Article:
Category Archives: Evidence

It’s all about the Image

Conventional x-rays were responsible for 5% of the total effective radiation dose in the US population during 2006. Dental x-rays contributed 2.5% of this figure.

In comparison, background radiation was responsible for 50% of the total effective radiation dose.

Source: NCRP Report No. 160, Ionizing Radiation Exposure of the Population of the United States



The estimated incidence of suffering from a true allergic reaction to local anesthetic in the dental surgery is 1 in 22 million*.

In comparative terms, you have a better chance of being canonized (1 in 20 million),^

or of dying in a Grand Canyon flash flood (1 in 14,270,000)…



*Severe adverse reactions to dental local anaesthetics: systemic reactions.

Sambrook PJ, Smith W, Elijah J, Goss AN.

Aust Dent J. 2011 Jun;56(2):148-53

^20 things more likely to happen than winning the Mega Millions lottery

By , Deseret News

Published: Wednesday, Nov. 28 2012 4:33 p.m. MST

#The Book of Odds: From Lightning Strikes to Love at First Sight, the Odds of Everyday Life Paperback


Oral Cancer

The Facts

  • Oral cancer is the 8th most common cancer worldwide.
  • Approximately 90% of oral cancer cases are caused by tobacco use and excessive alcohol intake.
  • Exposure of the lips to ultraviolet (UV) radiation for lengthy periods is an added risk factor for lip cancer.
  • Oral cancer survival rates for 3 and 5 years have improved with newer treatment approaches but are still considered unsatisfactory in late stage disease.


The treatment of oral cancer: an overview for dental professionals.

Deng H, Sambrook PJ, Logan RM.

Aust Dent J. 2011 Sep;56(3):244-52, 341. doi: 10.1111/j.1834-7819.2011.01349.x. Review.


Strengthening the prevention of oral cancer: the WHO perspective.

Petersen PE.

Community Dent Oral Epidemiol. 2005 Dec;33(6):397-9.

Vitamin Value

It is probable that Vitamin D supplementation reduces the risk of tooth decay in children….


Source: Vitamin D and multiple health outcomes: umbrella review of systematic reviews and meta-analyses of observational studies and randomised trials

Authors: Evropi Theodoratou, Ioanna Tzoulaki, Lina Zgaga, John P A Ioannidis

BMJ 2014; 348 doi: (Published 1 April 2014)



Mercury Rising

Do mercury containing fillings cause Multiple Sclerosis?

Well, according to a systematic review of the available evidence, there is no significant link between the two.

Further research is required.

Source: Dental amalgam and multiple sclerosis: a systematic review and meta-analysis.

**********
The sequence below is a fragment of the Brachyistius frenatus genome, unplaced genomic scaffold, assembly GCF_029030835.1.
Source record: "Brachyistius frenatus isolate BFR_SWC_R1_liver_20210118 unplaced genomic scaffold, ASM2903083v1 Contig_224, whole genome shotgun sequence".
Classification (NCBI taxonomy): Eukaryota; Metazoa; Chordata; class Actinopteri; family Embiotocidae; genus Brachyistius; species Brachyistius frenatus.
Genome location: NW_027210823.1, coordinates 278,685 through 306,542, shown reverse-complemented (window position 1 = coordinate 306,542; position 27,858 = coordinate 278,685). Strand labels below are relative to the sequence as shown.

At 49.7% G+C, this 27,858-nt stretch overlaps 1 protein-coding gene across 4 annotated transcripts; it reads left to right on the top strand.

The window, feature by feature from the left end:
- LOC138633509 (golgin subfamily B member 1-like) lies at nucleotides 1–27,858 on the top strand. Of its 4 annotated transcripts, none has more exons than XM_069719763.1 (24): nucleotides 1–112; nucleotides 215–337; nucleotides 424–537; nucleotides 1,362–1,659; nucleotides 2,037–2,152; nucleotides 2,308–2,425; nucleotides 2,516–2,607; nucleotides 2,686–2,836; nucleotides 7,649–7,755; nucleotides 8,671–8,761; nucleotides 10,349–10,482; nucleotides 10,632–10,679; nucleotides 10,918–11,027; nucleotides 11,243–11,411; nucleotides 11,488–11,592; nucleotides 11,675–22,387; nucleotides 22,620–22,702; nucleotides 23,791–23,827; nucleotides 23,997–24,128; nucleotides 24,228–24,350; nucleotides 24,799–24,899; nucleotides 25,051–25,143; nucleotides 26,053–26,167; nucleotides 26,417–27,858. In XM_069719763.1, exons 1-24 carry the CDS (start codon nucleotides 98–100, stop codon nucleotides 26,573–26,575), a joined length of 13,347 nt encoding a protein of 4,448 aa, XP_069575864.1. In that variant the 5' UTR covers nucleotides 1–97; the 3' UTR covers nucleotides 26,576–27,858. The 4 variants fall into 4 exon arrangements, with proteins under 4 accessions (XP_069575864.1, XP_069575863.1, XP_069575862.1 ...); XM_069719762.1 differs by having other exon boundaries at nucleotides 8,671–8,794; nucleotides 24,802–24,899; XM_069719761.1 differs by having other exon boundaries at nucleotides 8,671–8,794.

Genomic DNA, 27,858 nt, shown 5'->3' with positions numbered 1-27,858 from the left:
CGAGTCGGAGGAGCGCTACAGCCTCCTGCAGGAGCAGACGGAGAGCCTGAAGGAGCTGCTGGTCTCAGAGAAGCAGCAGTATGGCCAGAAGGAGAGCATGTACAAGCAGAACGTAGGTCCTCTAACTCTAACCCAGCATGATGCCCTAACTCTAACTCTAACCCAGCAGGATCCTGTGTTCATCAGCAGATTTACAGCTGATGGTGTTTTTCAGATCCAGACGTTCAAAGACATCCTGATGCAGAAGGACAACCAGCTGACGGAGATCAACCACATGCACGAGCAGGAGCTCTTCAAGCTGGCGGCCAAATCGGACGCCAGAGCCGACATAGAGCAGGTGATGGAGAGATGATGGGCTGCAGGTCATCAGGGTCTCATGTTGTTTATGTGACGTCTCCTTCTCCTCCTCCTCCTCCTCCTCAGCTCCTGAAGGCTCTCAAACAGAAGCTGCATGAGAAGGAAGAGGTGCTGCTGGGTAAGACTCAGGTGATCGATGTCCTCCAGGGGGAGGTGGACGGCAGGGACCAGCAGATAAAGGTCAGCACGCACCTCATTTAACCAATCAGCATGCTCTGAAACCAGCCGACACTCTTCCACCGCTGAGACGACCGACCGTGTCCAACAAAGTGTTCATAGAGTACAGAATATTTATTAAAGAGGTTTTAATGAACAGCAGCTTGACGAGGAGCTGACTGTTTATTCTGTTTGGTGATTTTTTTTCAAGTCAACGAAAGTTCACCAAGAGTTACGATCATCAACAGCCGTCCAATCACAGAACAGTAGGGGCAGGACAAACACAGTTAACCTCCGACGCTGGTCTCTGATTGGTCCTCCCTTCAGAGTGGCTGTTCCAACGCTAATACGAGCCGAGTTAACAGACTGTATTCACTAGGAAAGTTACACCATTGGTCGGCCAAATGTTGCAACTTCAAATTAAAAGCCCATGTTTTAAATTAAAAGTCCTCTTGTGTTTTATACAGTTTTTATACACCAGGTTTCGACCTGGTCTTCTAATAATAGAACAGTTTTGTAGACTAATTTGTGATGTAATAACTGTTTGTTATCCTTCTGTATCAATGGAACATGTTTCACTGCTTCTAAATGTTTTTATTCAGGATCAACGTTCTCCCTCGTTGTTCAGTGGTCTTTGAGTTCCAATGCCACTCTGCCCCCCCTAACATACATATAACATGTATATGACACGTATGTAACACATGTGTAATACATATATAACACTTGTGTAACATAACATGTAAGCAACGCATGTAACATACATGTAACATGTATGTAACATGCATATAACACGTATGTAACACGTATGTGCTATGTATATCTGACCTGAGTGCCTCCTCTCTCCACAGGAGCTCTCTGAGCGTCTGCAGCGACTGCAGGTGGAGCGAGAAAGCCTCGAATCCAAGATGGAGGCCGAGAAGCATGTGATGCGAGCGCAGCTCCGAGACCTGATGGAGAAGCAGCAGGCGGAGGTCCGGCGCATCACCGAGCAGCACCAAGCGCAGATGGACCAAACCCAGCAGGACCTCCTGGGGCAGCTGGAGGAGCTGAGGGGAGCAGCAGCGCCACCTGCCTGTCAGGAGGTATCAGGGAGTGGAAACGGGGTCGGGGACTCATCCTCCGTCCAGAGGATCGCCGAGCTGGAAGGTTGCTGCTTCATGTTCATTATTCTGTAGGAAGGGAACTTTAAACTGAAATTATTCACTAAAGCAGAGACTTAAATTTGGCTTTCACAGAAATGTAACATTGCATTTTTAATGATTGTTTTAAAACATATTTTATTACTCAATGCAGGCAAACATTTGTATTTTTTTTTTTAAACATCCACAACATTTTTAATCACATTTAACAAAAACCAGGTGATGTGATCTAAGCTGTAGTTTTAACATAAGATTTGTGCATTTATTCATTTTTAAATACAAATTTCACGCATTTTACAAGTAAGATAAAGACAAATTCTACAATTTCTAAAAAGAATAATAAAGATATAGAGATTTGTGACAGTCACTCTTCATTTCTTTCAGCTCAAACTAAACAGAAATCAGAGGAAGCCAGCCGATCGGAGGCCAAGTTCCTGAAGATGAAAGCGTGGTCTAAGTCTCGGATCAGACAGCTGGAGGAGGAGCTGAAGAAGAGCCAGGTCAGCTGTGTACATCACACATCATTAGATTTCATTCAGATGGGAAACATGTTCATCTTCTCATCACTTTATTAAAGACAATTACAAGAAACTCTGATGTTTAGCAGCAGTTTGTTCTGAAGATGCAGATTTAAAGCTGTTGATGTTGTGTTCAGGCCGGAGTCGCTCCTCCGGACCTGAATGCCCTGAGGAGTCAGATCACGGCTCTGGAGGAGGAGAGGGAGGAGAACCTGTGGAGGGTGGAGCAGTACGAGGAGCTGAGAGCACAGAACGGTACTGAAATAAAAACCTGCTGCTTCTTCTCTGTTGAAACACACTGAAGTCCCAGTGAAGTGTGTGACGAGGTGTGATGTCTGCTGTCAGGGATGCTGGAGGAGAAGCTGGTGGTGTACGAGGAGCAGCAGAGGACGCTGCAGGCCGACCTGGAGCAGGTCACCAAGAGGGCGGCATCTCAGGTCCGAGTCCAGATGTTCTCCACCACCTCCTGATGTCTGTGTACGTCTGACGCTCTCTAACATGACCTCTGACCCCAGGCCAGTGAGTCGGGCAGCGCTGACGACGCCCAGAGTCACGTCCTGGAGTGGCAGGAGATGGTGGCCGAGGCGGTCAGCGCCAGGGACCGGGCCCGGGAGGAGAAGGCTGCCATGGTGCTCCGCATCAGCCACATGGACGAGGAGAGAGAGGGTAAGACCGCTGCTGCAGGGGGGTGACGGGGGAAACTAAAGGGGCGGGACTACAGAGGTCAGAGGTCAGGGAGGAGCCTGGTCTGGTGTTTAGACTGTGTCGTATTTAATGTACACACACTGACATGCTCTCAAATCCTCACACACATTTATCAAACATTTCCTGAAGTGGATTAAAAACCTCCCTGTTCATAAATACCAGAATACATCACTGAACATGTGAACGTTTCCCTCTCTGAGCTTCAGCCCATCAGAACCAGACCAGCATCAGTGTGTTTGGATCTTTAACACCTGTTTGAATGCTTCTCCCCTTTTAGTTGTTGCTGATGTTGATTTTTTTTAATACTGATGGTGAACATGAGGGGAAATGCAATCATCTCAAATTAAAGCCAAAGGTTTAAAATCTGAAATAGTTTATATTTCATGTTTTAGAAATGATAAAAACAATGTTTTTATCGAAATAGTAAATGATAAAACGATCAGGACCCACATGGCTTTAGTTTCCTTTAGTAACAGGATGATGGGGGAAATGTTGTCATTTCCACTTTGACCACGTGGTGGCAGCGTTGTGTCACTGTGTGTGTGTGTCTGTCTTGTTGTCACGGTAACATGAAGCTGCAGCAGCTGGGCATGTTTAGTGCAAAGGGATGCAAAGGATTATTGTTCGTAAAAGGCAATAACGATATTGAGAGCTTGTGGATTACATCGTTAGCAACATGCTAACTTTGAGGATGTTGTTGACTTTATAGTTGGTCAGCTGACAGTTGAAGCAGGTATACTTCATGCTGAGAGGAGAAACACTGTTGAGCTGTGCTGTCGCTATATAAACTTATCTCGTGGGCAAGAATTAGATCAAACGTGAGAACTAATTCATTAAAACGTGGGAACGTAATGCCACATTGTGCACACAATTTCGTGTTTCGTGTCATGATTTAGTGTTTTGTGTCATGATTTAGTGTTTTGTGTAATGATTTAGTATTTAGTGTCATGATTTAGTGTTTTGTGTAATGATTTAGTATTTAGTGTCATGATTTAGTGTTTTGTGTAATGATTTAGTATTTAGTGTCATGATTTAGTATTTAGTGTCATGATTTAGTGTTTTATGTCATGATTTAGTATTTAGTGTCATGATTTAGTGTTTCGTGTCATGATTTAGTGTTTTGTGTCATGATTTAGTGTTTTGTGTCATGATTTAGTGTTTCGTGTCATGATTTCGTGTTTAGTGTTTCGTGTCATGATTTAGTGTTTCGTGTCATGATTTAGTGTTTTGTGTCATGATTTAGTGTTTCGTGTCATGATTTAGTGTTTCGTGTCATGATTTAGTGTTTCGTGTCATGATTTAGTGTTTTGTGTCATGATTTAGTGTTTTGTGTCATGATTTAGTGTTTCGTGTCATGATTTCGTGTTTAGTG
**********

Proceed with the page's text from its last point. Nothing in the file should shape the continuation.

Aminzadeh KK, Etminan M.

J Public Health Dent. 2007 Winter;67(1):64-6. Review.

how the humble toothbrush saved a life

Sergeant Tisdale’s life was saved by his toothbrush. More about him later…

Much has been made in recent years of the relationship between gum health and cardiovascular disease, and in particular, whether the former is a cause of the latter.  Consequently, it is possible that some of us may have been warned by well-meaning health professionals to brush our teeth and gums, in order to prevent a heart attack, stroke and various other related events, or even death…

However, let’s examine the association objectively:

  • Both conditions share many risk factors such as smoking, obesity, diabetes, ageing, race/ethnicity, socioeconomic status, alcohol abuse, education and male gender. Therefore, it is possible that their true relationship can be clouded by such confounders. While observational studies have demonstrated an independent association between the two despite such variables, this evidence is insufficient to warrant causality. In addition, the strength of the relationship has been shown to be moderate at best.


  • Plausible mechanisms whereby gum disease or its causative bacteria can directly or indirectly produce/induce an adverse effect on the cardiovascular system e.g. via generalised inflammation, bacterial invasion of the bloodstream and consequent infection of blood vessel walls, or formation of plaque deposits on blood vessel walls, have been tested showing mixed results.



  • Treating gum disease using different methods can improve, at least in the short term, generalised inflammation, the function of cells lining blood vessel walls, and some, but not all, markers of cardiovascular disease.  It has not been shown to prevent or modify cardiovascular disease.

In view of the above, we remain uncertain as to whether gum disease is an independent risk factor for cardiovascular disease, and as they say, more quality research is needed.

Back to Sergeant Tisdale, of the South Lancashires, who took his toothbrush with him on going to war.  In a letter penned by the soldier from the front, he told of how a bullet to his heart was deflected by the toothbrush he was carrying, therefore saving his life.


*The Gundagai times and Tumut, Adelong and Murrumbidgee district advertiser, Friday 11 June 1915

# Lockhart PB, Bolger AF, Papapanou PN, Osinbowale O, Trevisan M, Levison ME,

Taubert KA, Newburger JW, Gornik HL, Gewitz MH, Wilson WR, Smith SC Jr, Baddour

LM; American Heart Association Rheumatic Fever, Endocarditis, and Kawasaki

Disease Committee of the Council on Cardiovascular Disease in the Young, Council

on Epidemiology and Prevention, Council on Peripheral Vascular Disease, and

Council on Clinical Cardiology. Periodontal disease and atherosclerotic vascular

disease: does the evidence support an independent association?: a scientific

statement from the American Heart Association. Circulation. 2012 May

22;125(20):2520-44. doi: 10.1161/CIR.0b013e31825719f3. Epub 2012 Apr 18. PubMed

PMID: 22514251.